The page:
geminated/doubled consonant

spulp

Senior Member
Italian
Hi all,
in Italy we all realise that when people of other countries learn Italian, they often find it hard to distinguish similar words that differ only because of a short/long consonant:
e.g. "polo" (= geographical pole, or "polo") vs. "pollo" (=chicken).
Something similar can be found in Spanish, but only when a short/long R is involved (as in "pero" vs. "perro").
The only other language that shares this feature with Italian is, as far as I know, Hungarian where long consonants always count, as in "látok" (= "I see") vs. "láttok" ( = you -plural - see)
On the other hand, in English the doubled consonant usually means that the previouos vowel is pronounced in a different way, no the consonant itself (as in "later" vs. "latter").
Now my question:
Do any other languages work as Italian and Hungarian, where each consonant can be either long or short?
 
  • Rallino

    Moderatoúrkos
    Turkish
    Yep, Turkish.

    For example: Yetti means it was enough,whereas Yeti is a monster; and in the first one, the "t" is also orally doubled.

    All double consonants in Turkish are pronounced longer.


    In italian, there are two difficulties. You do differentiate the double consonants, but the "z" is still difficult.

    I never know whether it is: azzione or azione, colazione or colazzione etc :p

    The second difficulty is: gn vs ni

    I still have difficulties deciding whether it was: Polonia or Pologna, and of course the same thing with: Bologna vs Bolonia :D (I've just noticed that this is a little off-topic now, but anyway!)
     
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    Awwal12

    Senior Member
    Russian
    Well, in Russian there may be doubled consonant letters, but it not always causes the lengthening of the sounds (!). Nevertheless, it may be phonematically important, for example:
    "поддержать" (podderzhat') - to support, to maintain (perfective);
    "подержать" (poderzhat') - to hold a bit, to keep a bit (perfective);
    "наддувать" (nadduvat') - to pressurize (i.e. create an additional pressure in a tank; imperfective);
    "надувать" (naduvat') - to inflate, to blow up (with air); to dupe (imperfective).

    For a comparison, single and double "н" letters in suffixes may serve for making difference between verbal adjectives and passive participles in writing, but nevertheless are pronounced the same way.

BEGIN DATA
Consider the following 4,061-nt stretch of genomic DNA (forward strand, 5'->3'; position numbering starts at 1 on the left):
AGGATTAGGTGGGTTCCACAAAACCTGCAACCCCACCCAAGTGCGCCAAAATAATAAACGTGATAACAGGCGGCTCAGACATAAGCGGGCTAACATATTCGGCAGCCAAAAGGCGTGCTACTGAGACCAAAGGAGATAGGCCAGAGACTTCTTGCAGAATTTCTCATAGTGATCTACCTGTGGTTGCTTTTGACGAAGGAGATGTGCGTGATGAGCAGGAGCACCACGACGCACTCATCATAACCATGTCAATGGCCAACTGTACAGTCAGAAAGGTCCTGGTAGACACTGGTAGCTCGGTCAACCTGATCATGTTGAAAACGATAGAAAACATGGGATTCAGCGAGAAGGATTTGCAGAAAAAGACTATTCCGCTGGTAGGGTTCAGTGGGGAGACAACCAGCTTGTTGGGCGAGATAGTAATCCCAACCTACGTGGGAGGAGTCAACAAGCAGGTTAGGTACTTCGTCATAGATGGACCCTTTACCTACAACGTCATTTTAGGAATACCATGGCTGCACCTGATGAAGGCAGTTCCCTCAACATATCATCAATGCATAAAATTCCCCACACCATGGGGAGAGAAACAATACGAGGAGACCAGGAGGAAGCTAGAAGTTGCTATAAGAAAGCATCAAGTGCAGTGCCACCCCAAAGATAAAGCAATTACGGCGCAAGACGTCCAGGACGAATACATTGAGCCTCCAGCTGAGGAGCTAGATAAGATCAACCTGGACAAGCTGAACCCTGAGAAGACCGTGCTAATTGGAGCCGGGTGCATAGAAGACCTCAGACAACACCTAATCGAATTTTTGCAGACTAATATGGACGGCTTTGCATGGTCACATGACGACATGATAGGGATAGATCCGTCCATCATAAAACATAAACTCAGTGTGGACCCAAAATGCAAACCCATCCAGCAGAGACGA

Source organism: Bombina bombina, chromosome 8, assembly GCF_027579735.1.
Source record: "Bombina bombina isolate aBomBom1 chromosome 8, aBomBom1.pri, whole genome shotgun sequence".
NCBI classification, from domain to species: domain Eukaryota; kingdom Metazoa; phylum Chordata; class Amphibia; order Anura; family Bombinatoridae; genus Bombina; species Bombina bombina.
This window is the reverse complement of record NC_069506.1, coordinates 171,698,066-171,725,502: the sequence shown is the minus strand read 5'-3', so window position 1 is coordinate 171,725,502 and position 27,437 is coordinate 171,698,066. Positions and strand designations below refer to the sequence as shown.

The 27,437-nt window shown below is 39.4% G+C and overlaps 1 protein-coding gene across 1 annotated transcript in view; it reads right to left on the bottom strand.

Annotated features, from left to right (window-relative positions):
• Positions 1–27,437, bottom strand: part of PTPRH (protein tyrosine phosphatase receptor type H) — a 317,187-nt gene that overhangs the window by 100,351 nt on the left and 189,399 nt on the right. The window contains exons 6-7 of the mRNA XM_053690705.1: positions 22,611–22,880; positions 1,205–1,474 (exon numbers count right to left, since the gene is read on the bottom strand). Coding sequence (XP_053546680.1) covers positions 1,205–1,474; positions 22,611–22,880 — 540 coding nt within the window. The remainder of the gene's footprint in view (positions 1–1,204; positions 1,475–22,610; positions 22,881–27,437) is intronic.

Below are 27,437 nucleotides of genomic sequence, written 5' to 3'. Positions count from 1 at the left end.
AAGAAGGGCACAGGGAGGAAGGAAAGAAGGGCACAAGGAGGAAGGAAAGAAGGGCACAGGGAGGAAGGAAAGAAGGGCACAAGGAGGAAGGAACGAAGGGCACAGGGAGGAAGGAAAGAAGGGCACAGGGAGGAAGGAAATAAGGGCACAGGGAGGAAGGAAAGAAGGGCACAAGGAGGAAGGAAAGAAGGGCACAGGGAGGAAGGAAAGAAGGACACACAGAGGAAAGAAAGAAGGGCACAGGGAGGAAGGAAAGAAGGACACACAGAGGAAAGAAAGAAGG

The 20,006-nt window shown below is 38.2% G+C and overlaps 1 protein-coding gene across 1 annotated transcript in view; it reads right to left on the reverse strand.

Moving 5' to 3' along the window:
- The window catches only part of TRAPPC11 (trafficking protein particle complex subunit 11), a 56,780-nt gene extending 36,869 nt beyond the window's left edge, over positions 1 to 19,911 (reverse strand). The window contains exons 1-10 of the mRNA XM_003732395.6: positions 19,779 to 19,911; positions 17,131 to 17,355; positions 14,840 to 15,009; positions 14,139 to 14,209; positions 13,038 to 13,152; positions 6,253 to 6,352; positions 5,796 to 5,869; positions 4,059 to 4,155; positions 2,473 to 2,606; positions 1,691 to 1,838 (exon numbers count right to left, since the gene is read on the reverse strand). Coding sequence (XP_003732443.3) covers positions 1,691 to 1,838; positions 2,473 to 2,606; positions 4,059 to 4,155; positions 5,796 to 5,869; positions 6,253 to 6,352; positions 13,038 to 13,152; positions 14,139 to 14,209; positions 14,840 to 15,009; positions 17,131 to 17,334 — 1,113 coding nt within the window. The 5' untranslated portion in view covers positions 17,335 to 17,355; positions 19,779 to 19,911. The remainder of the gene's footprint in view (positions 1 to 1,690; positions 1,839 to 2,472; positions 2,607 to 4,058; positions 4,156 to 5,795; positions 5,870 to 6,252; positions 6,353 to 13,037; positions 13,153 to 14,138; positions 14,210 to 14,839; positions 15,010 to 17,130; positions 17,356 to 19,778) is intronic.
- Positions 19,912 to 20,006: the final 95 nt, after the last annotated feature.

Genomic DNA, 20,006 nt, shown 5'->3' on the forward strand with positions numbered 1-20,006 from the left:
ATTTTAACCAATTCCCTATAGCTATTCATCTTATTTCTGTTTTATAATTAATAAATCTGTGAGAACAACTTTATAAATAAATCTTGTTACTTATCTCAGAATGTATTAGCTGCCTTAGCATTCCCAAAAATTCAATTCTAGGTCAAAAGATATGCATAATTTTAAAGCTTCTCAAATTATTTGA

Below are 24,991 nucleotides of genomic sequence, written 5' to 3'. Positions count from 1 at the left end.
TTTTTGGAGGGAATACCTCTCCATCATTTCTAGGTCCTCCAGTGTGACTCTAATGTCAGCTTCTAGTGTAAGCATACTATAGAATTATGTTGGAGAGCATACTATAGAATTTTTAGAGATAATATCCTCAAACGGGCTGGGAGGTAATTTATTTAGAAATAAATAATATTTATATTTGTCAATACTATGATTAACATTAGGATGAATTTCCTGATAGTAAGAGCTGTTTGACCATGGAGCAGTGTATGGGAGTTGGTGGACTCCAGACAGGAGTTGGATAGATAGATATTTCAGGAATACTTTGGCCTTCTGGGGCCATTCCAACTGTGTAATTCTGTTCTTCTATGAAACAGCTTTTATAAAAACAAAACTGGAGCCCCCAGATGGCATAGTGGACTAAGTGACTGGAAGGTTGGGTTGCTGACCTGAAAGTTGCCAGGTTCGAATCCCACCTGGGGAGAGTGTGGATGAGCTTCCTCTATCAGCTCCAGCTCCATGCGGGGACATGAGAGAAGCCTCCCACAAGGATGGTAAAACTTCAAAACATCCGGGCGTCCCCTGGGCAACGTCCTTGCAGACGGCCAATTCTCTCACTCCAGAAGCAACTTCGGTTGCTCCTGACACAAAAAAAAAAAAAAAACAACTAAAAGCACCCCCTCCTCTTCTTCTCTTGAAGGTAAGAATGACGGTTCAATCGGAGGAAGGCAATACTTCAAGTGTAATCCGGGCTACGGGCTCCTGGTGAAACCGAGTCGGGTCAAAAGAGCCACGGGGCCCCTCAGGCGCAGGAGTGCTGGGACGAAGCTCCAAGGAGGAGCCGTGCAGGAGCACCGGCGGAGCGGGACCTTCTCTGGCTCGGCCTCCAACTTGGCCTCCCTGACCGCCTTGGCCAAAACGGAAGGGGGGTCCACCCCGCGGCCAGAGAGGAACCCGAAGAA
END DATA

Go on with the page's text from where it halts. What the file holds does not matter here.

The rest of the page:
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    Wacky...

    Senior Member
    Philippines-Tagalog
    As for Filipino (Tagalog), most of us do not make a distinction. I think geminated consonants do not exist in our national language. At least, none that I can think of.
    However, some regional languages in the Philippines do have words with geminated consonants like our local Tagalog dialect, the widely spoken Ilocano, the language of my father which is spoken by a minor group of people, and others that I'm not aware of.
    The problem is, since these languages are not official there is no standard way of spelling these consonants, and some of us just spell it with a single letter, unlike what you do in Italian.
    Aside from that, we are used to English that we would normally read doubled consonants as we would single ones.

    I have one question regarding Italian: Do you pronounce all of the doubled consonants long?
    I've had an overview of the Italian phonetics but I don't know if it's an absolute rule, or whether there are exceptions.
     

    hui

    Senior Member
    Finnish
    Finnish, for example:

    kuka - kukka : who - flower
    kylä - kyllä : village - yes
    kumi - kummi : rubber - godparent
    moni - monni : many - catfish
    rapu - rappu : crab - step (of stairs)
    hera - herra : whey - mister
    kisa - kissa : competition - cat
    mato - matto : worm - carpet
     

    Frank06

    Senior Member
    Nederlands / Dutch (Belgium)
    Hi,
    On the other hand, in English the doubled consonant usually means that the previouos vowel is pronounced in a different way, no the consonant itself (as in "later" vs. "latter").
    In a Dutch text you'll find a lot of double consonants, but they are basically used to indicate whether the preceding vowel is long or short in words with more than one syllable (a bit, really only a little bit, as in your example of English later/latter).

    Groetjes,

    Frank
     

    bibax

    Senior Member
    Czech (Prague)
    Czech: the same as in Russian

    podati (po + dáti) vs. poddati (pod + dáti): po and pod are different verbal prefixes

    raci (plur. of rak) vs. racci (plur. of racek)
     

    palomnik

    Senior Member
    English
    Japanese:

    zashi - spectator
    zasshi (pronounced like doubled sh) - newspaper

    kito - plan
    kitto - definitely

    The geminated consonant is not necessarily the only distinguishing feature between words; there can be pitch accent differences too.
     
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    Ghabi

    AL/OL/Ar/Zh mod
    Cantonese
    In Arabic, one of the derivative pattern (wazn) is made by doubling the second stem of a root. The derivative meaning is supposed to be emphatic, e.g. qatala "to kill"; qattala "to kill a lot, i.e. to masscre", qaTa3a "to cut"; qaTTa3a "to cut a lot, i.e. to chop", but the meaning is also often found to be causative (there's actually a special causative pattern achieved by metathesis, so the two patterns are sometimes identical in meaning).